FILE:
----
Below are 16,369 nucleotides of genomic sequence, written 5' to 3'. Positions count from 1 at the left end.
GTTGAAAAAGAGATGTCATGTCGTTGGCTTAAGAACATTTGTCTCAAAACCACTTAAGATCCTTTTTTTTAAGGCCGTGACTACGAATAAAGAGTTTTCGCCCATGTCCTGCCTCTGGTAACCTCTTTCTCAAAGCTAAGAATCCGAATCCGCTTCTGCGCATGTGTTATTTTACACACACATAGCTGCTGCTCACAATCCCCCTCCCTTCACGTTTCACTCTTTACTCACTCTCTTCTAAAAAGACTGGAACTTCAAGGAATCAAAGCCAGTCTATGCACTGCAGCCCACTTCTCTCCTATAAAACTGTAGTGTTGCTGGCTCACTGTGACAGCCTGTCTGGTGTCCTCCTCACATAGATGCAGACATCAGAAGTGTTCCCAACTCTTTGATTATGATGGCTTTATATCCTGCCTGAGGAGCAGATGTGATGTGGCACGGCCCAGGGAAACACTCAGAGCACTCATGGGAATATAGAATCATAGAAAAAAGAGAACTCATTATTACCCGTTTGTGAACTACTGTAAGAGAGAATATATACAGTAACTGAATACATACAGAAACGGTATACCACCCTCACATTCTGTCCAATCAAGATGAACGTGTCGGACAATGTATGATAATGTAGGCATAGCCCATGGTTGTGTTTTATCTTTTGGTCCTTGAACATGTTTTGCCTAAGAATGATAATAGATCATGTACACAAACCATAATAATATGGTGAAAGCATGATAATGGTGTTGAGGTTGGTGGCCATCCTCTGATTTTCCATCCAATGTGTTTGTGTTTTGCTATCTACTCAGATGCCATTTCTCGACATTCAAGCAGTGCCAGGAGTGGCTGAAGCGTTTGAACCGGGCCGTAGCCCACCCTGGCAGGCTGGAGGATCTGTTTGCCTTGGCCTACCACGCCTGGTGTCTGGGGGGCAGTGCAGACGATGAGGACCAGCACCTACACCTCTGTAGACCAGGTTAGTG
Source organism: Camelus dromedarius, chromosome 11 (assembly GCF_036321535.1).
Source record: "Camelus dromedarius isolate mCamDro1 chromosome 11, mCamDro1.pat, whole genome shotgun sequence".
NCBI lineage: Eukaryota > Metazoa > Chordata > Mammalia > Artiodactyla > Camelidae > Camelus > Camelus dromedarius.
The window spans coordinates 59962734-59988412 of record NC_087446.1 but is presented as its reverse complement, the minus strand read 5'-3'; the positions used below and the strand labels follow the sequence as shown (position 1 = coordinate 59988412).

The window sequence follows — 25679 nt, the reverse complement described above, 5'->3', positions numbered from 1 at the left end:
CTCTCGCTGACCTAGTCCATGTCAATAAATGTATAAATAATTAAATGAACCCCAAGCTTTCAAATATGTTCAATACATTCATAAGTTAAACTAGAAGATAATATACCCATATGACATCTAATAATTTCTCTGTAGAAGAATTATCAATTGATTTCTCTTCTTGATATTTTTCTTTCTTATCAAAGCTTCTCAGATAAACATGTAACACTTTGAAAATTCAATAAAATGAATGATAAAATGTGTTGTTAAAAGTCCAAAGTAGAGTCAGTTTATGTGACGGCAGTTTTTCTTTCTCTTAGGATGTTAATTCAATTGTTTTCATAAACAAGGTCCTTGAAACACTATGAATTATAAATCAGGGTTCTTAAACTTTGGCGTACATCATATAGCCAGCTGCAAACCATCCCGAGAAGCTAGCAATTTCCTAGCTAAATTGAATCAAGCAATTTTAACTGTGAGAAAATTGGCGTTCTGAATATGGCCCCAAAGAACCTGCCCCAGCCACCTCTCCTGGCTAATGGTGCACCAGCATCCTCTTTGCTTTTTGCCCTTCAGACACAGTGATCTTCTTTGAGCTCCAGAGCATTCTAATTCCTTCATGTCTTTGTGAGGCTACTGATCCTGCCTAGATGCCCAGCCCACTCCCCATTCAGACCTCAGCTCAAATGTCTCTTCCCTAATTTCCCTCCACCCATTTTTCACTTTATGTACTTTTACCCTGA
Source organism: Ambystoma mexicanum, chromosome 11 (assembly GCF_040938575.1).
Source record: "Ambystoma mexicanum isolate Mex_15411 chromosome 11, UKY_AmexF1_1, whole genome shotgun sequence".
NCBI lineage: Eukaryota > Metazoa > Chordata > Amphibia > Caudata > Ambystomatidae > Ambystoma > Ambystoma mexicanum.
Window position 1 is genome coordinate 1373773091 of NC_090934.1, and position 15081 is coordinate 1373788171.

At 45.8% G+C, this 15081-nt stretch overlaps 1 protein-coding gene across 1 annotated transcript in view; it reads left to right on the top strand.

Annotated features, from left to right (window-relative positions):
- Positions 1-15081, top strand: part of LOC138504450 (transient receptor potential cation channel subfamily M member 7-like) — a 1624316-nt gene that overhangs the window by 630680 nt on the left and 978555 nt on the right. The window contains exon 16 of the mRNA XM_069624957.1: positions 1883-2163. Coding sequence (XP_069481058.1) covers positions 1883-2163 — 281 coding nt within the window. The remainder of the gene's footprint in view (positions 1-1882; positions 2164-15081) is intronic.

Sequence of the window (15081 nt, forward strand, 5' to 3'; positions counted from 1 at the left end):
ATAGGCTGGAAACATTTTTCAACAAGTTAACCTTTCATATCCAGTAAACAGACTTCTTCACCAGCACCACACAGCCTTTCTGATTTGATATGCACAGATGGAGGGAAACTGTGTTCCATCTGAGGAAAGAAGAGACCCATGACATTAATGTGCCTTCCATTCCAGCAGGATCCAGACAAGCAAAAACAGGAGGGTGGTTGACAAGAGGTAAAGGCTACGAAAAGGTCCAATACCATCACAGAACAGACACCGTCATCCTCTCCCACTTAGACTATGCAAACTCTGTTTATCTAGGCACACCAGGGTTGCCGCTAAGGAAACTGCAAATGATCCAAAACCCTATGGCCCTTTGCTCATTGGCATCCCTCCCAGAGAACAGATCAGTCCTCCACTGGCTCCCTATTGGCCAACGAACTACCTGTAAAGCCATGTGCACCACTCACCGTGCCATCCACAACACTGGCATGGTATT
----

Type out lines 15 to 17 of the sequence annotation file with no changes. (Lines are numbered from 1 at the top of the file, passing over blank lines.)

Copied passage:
- Positions 1-15081, top strand: part of LOC138504450 (transient receptor potential cation channel subfamily M member 7-like) — a 1624316-nt gene that overhangs the window by 630680 nt on the left and 978555 nt on the right. The window contains exon 16 of the mRNA XM_069624957.1: positions 1883-2163. Coding sequence (XP_069481058.1) covers positions 1883-2163 — 281 coding nt within the window. The remainder of the gene's footprint in view (positions 1-1882; positions 2164-15081) is intronic.

Sequence of the window (15081 nt, forward strand, 5' to 3'; positions counted from 1 at the left end):
ATAGGCTGGAAACATTTTTCAACAAGTTAACCTTTCATATCCAGTAAACAGACTTCTTCACCAGCACCACACAGCCTTTCTGATTTGATATGCACAGATGGAGGGAAACTGTGTTCCATCTGAGGAAAGAAGAGACCCATGACATTAATGTGCCTTCCATTCCAGCAGGATCCAGACAAGCAAAAACAGGAGGGTGGTTGACAAGAGGTAAAGGCTACGAAAAGGTCCAATACCATCACAGAACAGACACCGTCATCCTCTCCCACTTAGACTATGCAAACTCTGTTTATCTAGGCACACCAGGGTTGCCGCTAAGGAAACTGCAAATGATCCAAAACCCTATGGCCCTTTGCTCATTGGCATCCCTCCCAGAGAACAGATCAGTCCTCCACTGGCTCCCTATTGGCCAACGAACTACCTGTAAAGCCATGTGCACCACTCACCGTGCCATCCACAACACTGGCATGGTATT